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Hypoallergenic cats

If you get itchy eyes or sneeze endlessly whenever a cat is near – chances are you’re allergic to cats. If you’re a cat lover, this is pretty inconvenient. Luckily, there are some breeds that might not set off your allergies, known as hypoallergenic cats.

Discover what hypoallergenic cats are, the best cats for allergies and more with our helpful guide.

Provided by Pinnacle Insurance plc.

What are hypoallergenic cats?

Hypoallergenic cats are specific breeds of cats that produce fewer allergens than others. They’re also referred to as low allergy or anti-allergy cats.

Despite this, there’s no such thing as a fully hypoallergenic cat. Some breeds are more allergy-friendly than others due to the amount of protein they produce. Hypoallergenic cats may also have less saliva or don’t shed as much fur, which means there is less risk of protein spreading around your home.

What causes cat allergies?

Surprisingly, it isn’t a cat’s fur that causes allergic reactions. It’s actually a protein called Fel d1 and Fel d4 – found in their sebaceous glands, saliva and dead skin cells (dander).

When a cat cleans itself, this protein is transferred to the fur and loose skin, eventually lingering in the air and spreading to furniture and clothes.

This means that someone with allergies could experience an allergic reaction without even being near a cat.

Common cat allergy symptom

If you suffer from allergies, then you’re already familiar with the symptoms. However, if you’re keen for a kitten of your own or worried about a family member, it’s worth knowing the common allergic reactions. These include:

  • Sneezing
  • A runny nose
  • Itchy, red or swollen eyes
  • Coughing or wheezing
  • Asthma
  • Skin irritations (like rash, redness or hives)

Allergy sufferers could also experience anaphylaxis in more severe cases, but this is rare.

If you’re after a particular breed of cat, it’s a good idea to speak to a doctor or allergy specialist to test your sensitivity to cats.

Hypoallergenic cat breeds

You might not want to limit yourself to just one type of cat – we understand. However, there are some cats best suited for people with allergies. You might even find your favourite breed is an anti-allergy cat.

Long-haired hypoallergenic cats

Short-haired hypoallergenic cats

How to deal with cat allergies

If you suffer with cat allergies, there are prescription and over-the-counter medications available. These include antihistamines, decongestants, eye drops and inhalers. However, it’s important to remember that these are designed to relieve your symptoms, not eliminate the allergy completely.

If you have a hypoallergenic cat but still suffer with allergies, the following steps could help to minimise your allergic reactions.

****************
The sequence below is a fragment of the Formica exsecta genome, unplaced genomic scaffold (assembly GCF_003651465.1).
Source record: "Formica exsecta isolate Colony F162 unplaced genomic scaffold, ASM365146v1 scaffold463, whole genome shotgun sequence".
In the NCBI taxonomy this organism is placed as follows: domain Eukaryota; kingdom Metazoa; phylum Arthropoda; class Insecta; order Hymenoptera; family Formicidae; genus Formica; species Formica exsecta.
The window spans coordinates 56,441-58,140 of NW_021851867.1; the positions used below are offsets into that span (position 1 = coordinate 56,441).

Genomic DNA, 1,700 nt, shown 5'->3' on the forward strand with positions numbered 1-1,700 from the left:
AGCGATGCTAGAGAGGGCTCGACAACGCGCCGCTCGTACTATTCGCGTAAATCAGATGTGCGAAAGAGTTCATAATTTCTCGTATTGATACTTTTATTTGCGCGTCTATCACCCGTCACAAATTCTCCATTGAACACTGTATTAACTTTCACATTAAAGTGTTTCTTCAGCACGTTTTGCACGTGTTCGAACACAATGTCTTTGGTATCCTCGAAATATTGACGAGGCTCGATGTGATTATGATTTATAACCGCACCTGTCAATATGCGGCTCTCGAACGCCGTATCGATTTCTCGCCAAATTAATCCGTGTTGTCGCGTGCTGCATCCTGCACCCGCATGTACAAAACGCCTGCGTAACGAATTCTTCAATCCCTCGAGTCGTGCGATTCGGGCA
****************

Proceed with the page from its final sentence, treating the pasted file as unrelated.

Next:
Bath and brush your cat

Although cats are self-groomers, regularly bathing and brushing them can help to reduce allergies. Outdoor cats tend to pick up allergens on their fur – like dust, pollen or grass – which can trigger more allergies.

Indoor cats, meanwhile, will need baths to get rid of excess oil buildup on their skin, saliva and other allergens such as cat litter or dust.

Create a cat-free zone

Designate a room in your home – like your bedroom – as a cat-free zone. Limiting the areas where your curious cat can roam around will mean less places for allergy-causing protein to stick around.

It will also reduce the amount of loose hair and dander you come into contact with, and help relieve your allergy symptoms.

Get an outdoor cat shelter

If your cat likes spending time outside, it could be worth getting a cat house or shelter. This will prevent your furry friend from finding shade in grassy patches or underneath allergy-causing shrubs. It will also grant your cat a clean, safe spot to relax out of hot or cold weather.

Keep the house clean

If you happen to suffer with allergies, there are areas you can focus on cleaning more deeply to reduce symptoms – mainly places where your cat likes to sleep and lie down.

That includes vacuuming carpets and floorboards regularly, and washing your cat’s toys and bedding. It’s also worth cleaning your cat’s favourite spots to get rid of dander build-up in those areas.

Frequently asked questions

What cat is best for those with allergies?

The best cats for people with allergies include Siberians, Russian Blues, Balinese, Oriental Shorthairs, Devon Rexs and more. Hairless hypoallergenic cats, such as the Sphynx, are also allergy friendly.

How can you tell if a cat is hypoallergenic?

No cat is 100% hypoallergenic. However, the term hypoallergenic cat refers to breeds that shed less hair and produce fewer Fel d1 allergens. They may also have very short hair that hold less of the Fel d1 and Fel d4 protein – but there are also long-haired hypoallergenic cats.

Are hypoallergenic cats expensive?

The cost of hypoallergenic cats can vary depending on the breeder, location and other factors. Purebred cats can be quite expensive, ranging from a few hundred to several thousand pounds. However, there are also cats in need of homes at local shelters which can be adopted for a much lower cost.

Which cat has the least allergens?

The hairless Sphynx is the cat most associated with being a hypoallergenic cat breed. This is because there is less or no hair carrying the Fel d1 allergens. Siberians are another popular hypoallergenic breed. Despite their long, thick fur, they produce less allergen-causing proteins than other cats.